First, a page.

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Servant of the Lord

Design thoughts for compatible classes with different variable sizes?

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I have a class, and its interface looks like this:

struct cRect;
class Serializer;

struct cPoint
{
public:
    //I named these 'value_type' in preparation of templating the type, but I haven't templated it yet. 
	typedef int value_type;
	value_type x;
	value_type y;

public:
	cPoint() : x(0), y(0) { }
	cPoint(value_type x, value_type y) : x(x), y(y) { }
	explicit cPoint(const std::string &str);
	cPoint(const cPoint &point);
	~cPoint() = default;

	//Keeps the point within 'rect'.
	void KeepWithin(const cRect &rect);
	//Keeps the point outside of 'rect'.
	void KeepWithout(const cRect &rect);
	//Snaps the point to the nearest edge of 'rect', regardless of
	//whether the point is inside or outside the rectangle.
	void SnapToEdge(const cRect &rect);

	//Returns the absolute distance between this point and 'other'.
	unsigned DistanceFrom(const cPoint &other);
	//Returns true if we are within 'distance' of 'other'. This is faster than 'DistanceFrom', because it saves a sqrt().
	bool WithinDistanceOf(const cPoint &other, unsigned distance) const;

	//Returns 'true' if 'value.x' is greater than 'min.x' and less than 'max.x', and the same for the 'y' member.
	static bool IsWithin(const cPoint &min, const cPoint &value, const cPoint &max);
	static bool IsWithin(const cPoint &value, const cPoint &max);
	//Keeps 'value.x' between 'min.x' and 'max.x', with 'loops.x' being the number of times it had to loop around.
	//Does the same with the 'y' member. Negative loops return a negative number.
	static cPoint LoopInRange(const cPoint &min, const cPoint &value, const cPoint &max, cPoint &loops);
	static cPoint LoopInRange(const cPoint &value, const cPoint &max, cPoint &loops);

	bool operator==(const cPoint &other) const;
	bool operator!=(const cPoint &other) const;

	cPoint &operator=(const cPoint &other); //Assignment operator

	cPoint &operator+=(const cPoint &other);
	cPoint &operator-=(const cPoint &other);
	cPoint &operator*=(const cPoint &other);
	cPoint &operator/=(const cPoint &other);
	cPoint &operator%=(const cPoint &other);

	cPoint operator+(const cPoint &other) const;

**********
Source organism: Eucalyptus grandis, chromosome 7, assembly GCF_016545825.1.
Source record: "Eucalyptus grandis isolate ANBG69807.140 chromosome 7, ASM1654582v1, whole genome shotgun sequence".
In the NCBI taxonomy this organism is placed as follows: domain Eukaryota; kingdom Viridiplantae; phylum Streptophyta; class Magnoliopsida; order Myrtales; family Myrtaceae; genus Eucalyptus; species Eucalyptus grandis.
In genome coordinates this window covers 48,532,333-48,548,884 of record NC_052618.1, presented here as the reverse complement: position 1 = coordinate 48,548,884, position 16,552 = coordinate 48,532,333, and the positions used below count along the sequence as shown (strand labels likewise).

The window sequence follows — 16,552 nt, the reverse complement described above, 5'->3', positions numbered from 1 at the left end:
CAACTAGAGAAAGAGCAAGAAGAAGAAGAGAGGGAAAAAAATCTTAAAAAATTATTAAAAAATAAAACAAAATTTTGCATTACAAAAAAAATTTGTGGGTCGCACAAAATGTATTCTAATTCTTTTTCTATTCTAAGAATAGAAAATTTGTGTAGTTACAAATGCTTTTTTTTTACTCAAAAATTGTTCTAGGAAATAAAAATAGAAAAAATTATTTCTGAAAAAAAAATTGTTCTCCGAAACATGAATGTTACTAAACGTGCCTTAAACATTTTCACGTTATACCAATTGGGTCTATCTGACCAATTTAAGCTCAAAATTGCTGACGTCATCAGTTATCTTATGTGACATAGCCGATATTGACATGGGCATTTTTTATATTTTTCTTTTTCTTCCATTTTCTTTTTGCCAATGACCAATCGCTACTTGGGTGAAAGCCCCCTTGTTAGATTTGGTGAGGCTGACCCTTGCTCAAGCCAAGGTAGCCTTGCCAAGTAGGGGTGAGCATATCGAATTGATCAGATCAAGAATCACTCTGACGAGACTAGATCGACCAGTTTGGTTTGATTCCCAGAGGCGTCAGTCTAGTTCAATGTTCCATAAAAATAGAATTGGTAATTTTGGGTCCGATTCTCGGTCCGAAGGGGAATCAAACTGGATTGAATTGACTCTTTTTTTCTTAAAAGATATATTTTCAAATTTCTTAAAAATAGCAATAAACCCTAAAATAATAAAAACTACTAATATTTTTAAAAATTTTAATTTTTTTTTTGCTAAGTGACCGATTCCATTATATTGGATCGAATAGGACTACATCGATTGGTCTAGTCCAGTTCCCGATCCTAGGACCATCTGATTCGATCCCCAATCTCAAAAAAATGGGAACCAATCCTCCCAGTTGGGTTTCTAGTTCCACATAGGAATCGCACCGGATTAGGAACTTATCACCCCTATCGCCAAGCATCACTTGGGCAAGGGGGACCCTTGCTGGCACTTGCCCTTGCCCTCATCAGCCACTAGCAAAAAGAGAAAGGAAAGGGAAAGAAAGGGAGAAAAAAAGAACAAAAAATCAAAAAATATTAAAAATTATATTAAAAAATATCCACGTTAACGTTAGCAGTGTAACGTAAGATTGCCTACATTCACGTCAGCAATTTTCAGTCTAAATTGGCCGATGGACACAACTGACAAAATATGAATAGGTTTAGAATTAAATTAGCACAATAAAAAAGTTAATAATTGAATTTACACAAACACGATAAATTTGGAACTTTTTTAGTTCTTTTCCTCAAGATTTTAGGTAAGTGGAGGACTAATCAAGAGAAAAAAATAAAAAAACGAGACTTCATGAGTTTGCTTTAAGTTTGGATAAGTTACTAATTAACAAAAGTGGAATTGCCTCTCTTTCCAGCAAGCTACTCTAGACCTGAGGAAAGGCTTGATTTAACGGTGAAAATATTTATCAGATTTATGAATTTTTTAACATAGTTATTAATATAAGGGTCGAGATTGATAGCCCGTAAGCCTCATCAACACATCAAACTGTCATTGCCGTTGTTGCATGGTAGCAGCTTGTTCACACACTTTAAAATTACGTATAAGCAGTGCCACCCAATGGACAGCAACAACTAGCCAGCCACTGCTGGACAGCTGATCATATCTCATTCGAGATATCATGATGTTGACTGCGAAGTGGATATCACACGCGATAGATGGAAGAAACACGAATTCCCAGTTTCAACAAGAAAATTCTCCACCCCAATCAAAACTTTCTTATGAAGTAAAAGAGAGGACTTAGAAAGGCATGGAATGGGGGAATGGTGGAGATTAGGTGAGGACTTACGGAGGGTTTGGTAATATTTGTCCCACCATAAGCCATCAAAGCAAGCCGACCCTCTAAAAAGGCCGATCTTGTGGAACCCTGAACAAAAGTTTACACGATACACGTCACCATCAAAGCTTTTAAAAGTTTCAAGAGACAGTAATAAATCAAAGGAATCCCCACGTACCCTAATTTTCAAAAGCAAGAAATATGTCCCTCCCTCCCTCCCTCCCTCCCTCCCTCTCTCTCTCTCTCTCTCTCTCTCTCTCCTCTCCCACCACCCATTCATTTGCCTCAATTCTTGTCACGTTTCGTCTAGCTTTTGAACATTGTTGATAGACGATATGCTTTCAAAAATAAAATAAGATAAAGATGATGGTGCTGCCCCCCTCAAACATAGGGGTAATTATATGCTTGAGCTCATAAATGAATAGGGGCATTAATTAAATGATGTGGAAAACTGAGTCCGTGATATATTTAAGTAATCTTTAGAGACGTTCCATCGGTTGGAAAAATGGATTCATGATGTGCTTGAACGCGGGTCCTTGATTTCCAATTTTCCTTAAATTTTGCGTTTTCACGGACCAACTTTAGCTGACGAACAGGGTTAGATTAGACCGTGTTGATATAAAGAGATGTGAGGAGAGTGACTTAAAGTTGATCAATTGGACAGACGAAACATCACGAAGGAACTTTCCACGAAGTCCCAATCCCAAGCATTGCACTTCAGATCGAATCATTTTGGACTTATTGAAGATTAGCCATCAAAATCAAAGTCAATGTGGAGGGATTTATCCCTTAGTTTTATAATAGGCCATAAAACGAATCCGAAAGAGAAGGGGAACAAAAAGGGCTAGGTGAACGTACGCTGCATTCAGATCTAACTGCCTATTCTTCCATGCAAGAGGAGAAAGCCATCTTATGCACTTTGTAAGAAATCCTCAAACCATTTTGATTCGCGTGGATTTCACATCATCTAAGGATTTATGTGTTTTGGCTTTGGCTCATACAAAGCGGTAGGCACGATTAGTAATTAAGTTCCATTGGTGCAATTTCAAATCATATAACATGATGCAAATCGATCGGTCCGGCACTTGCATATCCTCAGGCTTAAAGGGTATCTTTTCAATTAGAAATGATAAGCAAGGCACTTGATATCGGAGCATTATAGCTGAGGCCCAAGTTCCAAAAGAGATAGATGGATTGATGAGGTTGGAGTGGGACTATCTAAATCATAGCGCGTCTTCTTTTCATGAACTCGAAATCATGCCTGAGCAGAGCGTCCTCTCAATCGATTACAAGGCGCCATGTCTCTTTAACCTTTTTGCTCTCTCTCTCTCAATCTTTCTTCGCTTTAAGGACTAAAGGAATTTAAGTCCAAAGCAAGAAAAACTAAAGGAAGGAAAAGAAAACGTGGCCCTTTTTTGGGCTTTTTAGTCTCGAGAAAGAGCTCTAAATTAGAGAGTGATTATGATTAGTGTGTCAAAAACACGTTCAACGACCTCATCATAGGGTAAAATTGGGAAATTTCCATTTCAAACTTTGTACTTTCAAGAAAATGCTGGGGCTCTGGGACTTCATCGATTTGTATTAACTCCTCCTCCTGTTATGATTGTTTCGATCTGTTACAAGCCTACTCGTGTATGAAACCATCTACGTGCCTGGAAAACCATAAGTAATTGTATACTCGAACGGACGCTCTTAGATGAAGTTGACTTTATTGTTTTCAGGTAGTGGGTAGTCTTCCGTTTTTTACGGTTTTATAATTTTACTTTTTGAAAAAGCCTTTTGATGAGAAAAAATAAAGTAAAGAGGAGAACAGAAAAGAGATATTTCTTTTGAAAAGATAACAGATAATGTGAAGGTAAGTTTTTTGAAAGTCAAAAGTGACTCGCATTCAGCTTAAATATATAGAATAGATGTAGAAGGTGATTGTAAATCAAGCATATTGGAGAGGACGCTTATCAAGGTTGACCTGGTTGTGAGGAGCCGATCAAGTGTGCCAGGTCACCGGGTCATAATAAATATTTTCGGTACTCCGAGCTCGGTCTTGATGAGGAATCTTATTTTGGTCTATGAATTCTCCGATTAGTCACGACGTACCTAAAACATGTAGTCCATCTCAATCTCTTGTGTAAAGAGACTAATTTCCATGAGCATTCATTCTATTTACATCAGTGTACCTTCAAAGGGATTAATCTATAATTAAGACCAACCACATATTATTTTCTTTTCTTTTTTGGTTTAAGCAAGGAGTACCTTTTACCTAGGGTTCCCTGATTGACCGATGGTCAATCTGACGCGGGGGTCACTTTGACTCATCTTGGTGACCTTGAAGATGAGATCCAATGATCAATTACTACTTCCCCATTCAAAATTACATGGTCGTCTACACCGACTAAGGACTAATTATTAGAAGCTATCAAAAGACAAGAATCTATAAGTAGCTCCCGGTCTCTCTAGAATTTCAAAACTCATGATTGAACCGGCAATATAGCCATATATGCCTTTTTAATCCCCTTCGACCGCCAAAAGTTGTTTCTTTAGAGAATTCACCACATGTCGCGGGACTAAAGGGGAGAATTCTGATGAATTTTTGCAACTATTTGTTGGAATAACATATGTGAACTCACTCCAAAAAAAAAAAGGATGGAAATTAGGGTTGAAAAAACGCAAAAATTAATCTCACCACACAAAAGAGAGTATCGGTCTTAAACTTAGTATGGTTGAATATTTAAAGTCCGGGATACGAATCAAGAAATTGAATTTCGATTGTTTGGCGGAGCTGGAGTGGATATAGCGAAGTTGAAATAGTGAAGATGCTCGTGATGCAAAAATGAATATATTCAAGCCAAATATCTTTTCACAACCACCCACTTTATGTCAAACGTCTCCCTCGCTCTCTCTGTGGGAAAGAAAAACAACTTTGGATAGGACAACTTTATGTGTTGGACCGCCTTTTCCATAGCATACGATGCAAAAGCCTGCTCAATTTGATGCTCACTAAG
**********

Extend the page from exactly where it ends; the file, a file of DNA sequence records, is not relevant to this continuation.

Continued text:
cPoint operator-(const cPoint &other) const;
	cPoint operator*(const cPoint &other) const;
	cPoint operator/(const cPoint &other) const;
	cPoint operator%(const cPoint &other) const;

	//Additive-inverse operator.
	cPoint operator-() const;

	//Packs the cPoint into a Uint32, with 16 bits for x, and 16 for y. Since both x and y can be negative,
	//this leaves just 15 bits for the numeral component, meaning (-32768 to 32768) in both x and y.
	uint32_t ToUint32() const;
	void FromUint32(uint32_t data);

	//Format: "(x, y)"
	std::string ToString() const;
	void FromString(const std::string &str);

	void Serialize(Serializer &serializer);

	SFML_ONLY
	(
		sf::Vector2f ToSfmlVector2f() const;
		void FromSfmlVector2f(sf::Vector2f vector);
	)

	QT_ONLY
	(
		QPoint ToQPoint() const;
		void FromQPoint(QPoint point);
	)
};

(Note: the 'c' in 'cPoint' doesn't stand for 'class' - it's to indicate it's part of my 'Common' code base, and so is a namespace-like prefix, but since the class is so commonly used, I don't want to always call it 'Common::Point' like I do for some of my other classes)

 

I have similar classes called cSize, and cRect. I'm happy with the current usability of all three (point, size, and rect). However, I find I have a need to compress the size of these classes down in rare circumstances.

 

I'd like to have a cPoint16 and a cSize16 class - where both the x and y member of cPoint16 would be an int16_t so the entire class would fit into four bytes instead of eight. I understand there'll be some tiny hit to performance, but performance isn't yet a bottleneck in this area, but RAM looks like it might soon become one.

 

To prevent redundant code, I was thinking about making cPoint templated on the integer type of the x and y components, so I'd probably go:

typedef Common::Point<int32_t> cPoint;
typedef Common::Point<int16_t> cPoint16;

This would also allow me the (likely to be called upon) future flexibility of: Common::Point<float>

 

I'd like this possible cPoint16 class to be compatible in comparison with the regular cPoint.

That is, I'd like to be able to do things like: cPoint16 == cPoint, cPoint += cPoint16, and etc...

 

This does open me up to potential int overflows, but that's something that's also true with normal uint16_t / uint32_t operations, and is something one naturally has in the back of their mind when they are directly working with variables of differing sizes - and with the cPoint16 naming, I think it'd be fairly apparent to me and probably won't be much of an issue in practice (I could even use asserts to validate results to check for overflows when in debug mode).

 

Because of this interoperability, cPoint operations might actually have to be templated as well.

This:

cPoint &operator+=(const cPoint &other);

Might need to become something like this: